I’ve been looking at ATLAS data for the past few days, looking at new features to add to ATLAS and also for real data coming out of it. In short, the world’s not ending, we’re just looking at possible exploit activity.
UDP port 407, used in Timbuktu, has shown up lately. A recent vulnerability, CVE-2007-4221, could be the target of new attacks. Hence, I went looking for UDP port 407 attackers and only one or two show up. Nothing surprising …
TCP port 4899, used in RAdmind, is also a frequently scanned for port. This morning a friend was asking about it, he’s seen a spike in firewall hits in the past day or so. ATLAS’ view of TCP port 4899 shows that there’s a steady stream of attackers, but no massive uptick. It looks like some continual interest in it, just people plunking away at the classics.
And finally a bunch of us are talking about Storm Worm numbers after reading Storm Drain, from the Microsoft Anti-Malware Engineering Team blog. Several people, myself included, had put size estimates in the millions of hosts. Microsoft’s numbers suggest far, far fewer, on the order of hundreds of thousands. People tell me they have seen a decrease in the number of DDoS attacks from Storm, and also I have seen a slowing of the email lures in the past week and a half. It looks like the MSRT is having an effect. Some people estimate half, some about 25%, but overall a real decrease. To quote:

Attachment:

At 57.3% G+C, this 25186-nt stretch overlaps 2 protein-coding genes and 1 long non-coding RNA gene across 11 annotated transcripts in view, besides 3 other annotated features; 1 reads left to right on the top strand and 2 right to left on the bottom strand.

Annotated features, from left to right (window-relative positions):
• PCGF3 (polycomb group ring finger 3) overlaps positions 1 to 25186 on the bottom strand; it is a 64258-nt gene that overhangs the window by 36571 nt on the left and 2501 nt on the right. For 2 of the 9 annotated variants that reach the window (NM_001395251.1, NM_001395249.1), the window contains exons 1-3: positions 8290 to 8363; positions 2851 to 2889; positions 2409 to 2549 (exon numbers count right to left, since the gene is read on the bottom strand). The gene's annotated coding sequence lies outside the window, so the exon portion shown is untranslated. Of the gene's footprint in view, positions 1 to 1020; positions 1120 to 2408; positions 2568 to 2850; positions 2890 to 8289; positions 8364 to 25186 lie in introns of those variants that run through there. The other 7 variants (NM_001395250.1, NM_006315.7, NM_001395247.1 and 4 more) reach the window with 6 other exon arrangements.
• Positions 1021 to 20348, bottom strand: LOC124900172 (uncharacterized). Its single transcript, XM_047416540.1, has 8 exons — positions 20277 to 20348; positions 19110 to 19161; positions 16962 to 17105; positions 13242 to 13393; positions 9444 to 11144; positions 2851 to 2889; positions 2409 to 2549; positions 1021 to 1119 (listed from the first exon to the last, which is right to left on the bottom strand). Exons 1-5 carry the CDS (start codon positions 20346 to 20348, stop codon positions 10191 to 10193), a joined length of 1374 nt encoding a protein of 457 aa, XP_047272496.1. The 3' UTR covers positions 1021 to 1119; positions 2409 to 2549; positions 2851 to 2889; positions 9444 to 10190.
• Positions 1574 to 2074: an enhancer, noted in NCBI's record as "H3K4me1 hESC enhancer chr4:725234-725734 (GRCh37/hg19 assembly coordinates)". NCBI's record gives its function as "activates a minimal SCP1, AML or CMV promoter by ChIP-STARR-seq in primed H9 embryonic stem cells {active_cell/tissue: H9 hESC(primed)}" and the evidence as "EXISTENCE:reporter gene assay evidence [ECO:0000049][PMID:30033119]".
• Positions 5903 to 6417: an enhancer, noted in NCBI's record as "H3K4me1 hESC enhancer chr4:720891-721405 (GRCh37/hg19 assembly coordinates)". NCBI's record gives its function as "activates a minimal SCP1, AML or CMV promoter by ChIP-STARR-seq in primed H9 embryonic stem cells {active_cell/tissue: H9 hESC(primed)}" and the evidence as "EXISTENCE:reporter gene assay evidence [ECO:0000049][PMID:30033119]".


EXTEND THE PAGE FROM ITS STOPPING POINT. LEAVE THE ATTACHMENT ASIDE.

Finally, to the numbers (numbers as of 2PM Tuesday, PDT).
The Renos family of malware has been removed from 668,362 distinct machines. The Zlob family has been removed from 664,258 machines. And the Nuwar family has been removed from 274,372 machines. In total, malware has been removed by this month’s MSRT from 2,574,586 machines.
So, despite some public concern in the press and among researchers about the “Storm” worm, it ranks third among the families of malware whose signatures have been added to the MSRT.
Just another day at the office …